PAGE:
For the most part, Hraden matched up to these expectations. The primary difference was: he hated
Odgen. He hated the confinement of its worn, grimy corridors, and he hated the slumlike conditions created by cramming two million people - far beyond standard population limits - into such a station. Most of all, he hated how people were so accustomed to and accepting of their situation. None of them had even the slightest
desire to look to the stars. None of them wanted to explore beyond their borders. Not a single one among them - at least, not any that he'd met - wanted out. They were comfortable with their imprisonment - and when it came right down to it, that's what it was: a prison. While all were free to leave, few of them were rich enough to afford the means, and even those fortunate enough to own ships - such as himself - would find themselves shunned and disrespected wherever they went. Odgenians were known far less for their intelligence than they were for their old folk tales and myths, even to the extent that they were looked upon as whimsical and superstitious.
Much to his annoyance, it wasn't long before Hraden found that despite how much as he tried to forget it, his mind continued returning to the puzzle he'd unearthed earlier that day. Why would
someone bury their victims in an asteroid field? Even the Jormagnun mafia, planetborn as they were, knew better. The best way to dispose of an incriminating corpse was to send its coffin into the nearest star, chuck it into a wormhole, or even leave it drifting in deep space. The universe is vast - far more vast than any planetborn seemed to realize - one would only need to kick the body out an airlock and leave. The chances of anyone ever finding it would be practically zero. Even if someone did, the chance of it being traced to you in particular was even lower. After all... in a galaxy where sentients numbered in the trillions, in a universe that was theoretically infinite, how could you find the guilty party among so many?
His thoughts were gently interrupted by a voice sounding in the cabin - the soft, feminine tones of his ship's AI: "Thirty minutes to Odgen Station." It was helpful and unobtrusive, yet it still pulled Hraden from his musings enough for him to open his eyes and look around.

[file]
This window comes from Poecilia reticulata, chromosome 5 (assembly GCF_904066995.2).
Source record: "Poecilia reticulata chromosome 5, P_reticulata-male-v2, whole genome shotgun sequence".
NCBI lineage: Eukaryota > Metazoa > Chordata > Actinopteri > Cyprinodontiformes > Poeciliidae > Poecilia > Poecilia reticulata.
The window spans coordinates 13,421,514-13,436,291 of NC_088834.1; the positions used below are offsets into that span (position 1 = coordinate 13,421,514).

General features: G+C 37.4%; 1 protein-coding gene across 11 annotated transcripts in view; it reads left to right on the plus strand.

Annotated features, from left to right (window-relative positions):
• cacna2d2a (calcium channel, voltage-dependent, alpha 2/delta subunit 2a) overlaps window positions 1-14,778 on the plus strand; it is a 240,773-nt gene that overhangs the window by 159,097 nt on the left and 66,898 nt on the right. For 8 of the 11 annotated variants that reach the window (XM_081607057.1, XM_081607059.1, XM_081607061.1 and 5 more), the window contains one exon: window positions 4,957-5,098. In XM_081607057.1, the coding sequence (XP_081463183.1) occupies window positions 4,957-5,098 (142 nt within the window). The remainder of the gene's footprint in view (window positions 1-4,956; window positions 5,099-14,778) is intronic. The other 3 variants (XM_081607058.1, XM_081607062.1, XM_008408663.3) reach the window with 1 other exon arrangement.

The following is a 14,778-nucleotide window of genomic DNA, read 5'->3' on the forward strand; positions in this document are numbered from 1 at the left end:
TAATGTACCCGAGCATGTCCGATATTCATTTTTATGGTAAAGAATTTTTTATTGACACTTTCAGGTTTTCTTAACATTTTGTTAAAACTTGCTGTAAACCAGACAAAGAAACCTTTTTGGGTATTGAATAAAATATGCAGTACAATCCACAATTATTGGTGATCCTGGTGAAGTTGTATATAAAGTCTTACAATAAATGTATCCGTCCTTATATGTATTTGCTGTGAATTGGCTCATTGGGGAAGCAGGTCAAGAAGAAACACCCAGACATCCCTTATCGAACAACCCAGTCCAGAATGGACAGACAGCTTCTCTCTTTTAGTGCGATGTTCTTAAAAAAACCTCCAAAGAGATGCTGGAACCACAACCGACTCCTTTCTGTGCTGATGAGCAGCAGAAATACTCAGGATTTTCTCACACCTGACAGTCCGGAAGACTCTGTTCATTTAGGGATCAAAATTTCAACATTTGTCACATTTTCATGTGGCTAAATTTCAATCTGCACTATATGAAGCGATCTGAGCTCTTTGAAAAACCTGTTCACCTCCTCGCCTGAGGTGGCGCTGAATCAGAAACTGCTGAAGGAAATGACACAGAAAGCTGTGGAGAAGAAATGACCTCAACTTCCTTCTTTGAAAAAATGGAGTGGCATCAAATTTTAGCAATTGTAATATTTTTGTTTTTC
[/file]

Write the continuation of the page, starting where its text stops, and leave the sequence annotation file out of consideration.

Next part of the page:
The Termang asteroid cluster's dusty orange hue filled his darkened cockpit with a dim, ambient glow. While outsiders always seemed to find it beautiful or menacing, to Hraden it was as familiar and unworthy of note as the hairs on his arm. Rather, its familiarity and comfort helped him think.
With a sigh, he leaned forwards, elbows on his knees, and rested his chin in his hands in mild irritation. No sooner had he, though, than his AI spoke once more. "Craft detected on intersect trajectory, ETA two minutes."
Termang was hardly a popular ground for pirates, so Hraden wasn't worried in the slightest - he was in fact rather uninterested - but there were rules on protocol he couldn't ignore. "Highlight," he ordered his computer aloud, and a small blue circle flashed into existence with a soft chime on the viewscreen to his left. Unfortunately, a quick glance in that direction informed him that something was wrong - though he could barely see the ship from this distance, he could definitely make out red plasma flashes.
Complicating matters further, his comm system crackled to life, a voice shouting in desperation: "Someone, anyone, please! I'm an Odgen miner, I'm under attack by Scathecrow pirates! My starboard engine's failing, my targeting system's busted, shields are gone! Please, if you can hear me, I need help!! Please, anyone!!! I'm in trouble and I need help!"
So then, just as it always did, it came down to a decision: Should he charge into a fight where he would almost certainly be outnumbered, and attempt to save his fellow miner, or should he use the time he had to get away?
The longer he'd lived, the more he'd realized that these small choices are what make life what it is. They're pivotal points in the flow of time - everything hinges around them - your choices are what limit what you're capable of. He'd made a major choice seventeen years before at the tender age of nine, when he'd told his father that he wasn't going to follow in his footsteps as a hull repairman. He'd made another nine years after that, when his father had disowned him for refusing to leave his girlfriend, and yet another four years after later when he'd traded his apartment and life savings for the old, broken down trash heap he'd turned back into a ship through weeks of careful work. It always came down to a decision.
Even so... even despite his twenty-six years of experience, Hraden didn't understand - he didn't realize - what a critical decision he was making when he banked his hauler hard left to intercept the allied craft. As he spurred the throttle to the maximum with a flick of his wrist, subsequently feeling himself forced deep into the leather of his chair by the vehicle's acceleration, he was setting events in motion that would change the course of history not just for a single hapless miner, not just for a few random pirates, but for the entire galaxy.
As the gap closed between him and the enemy, circling like buzzards around their prey, a dark storm menaced on the horizon... yet even if he'd known, Hraden wouldn't have cared. He was desperate for adventure - desperate to escape to the stars beyond the social prison that entrapped him.
He wanted to explore.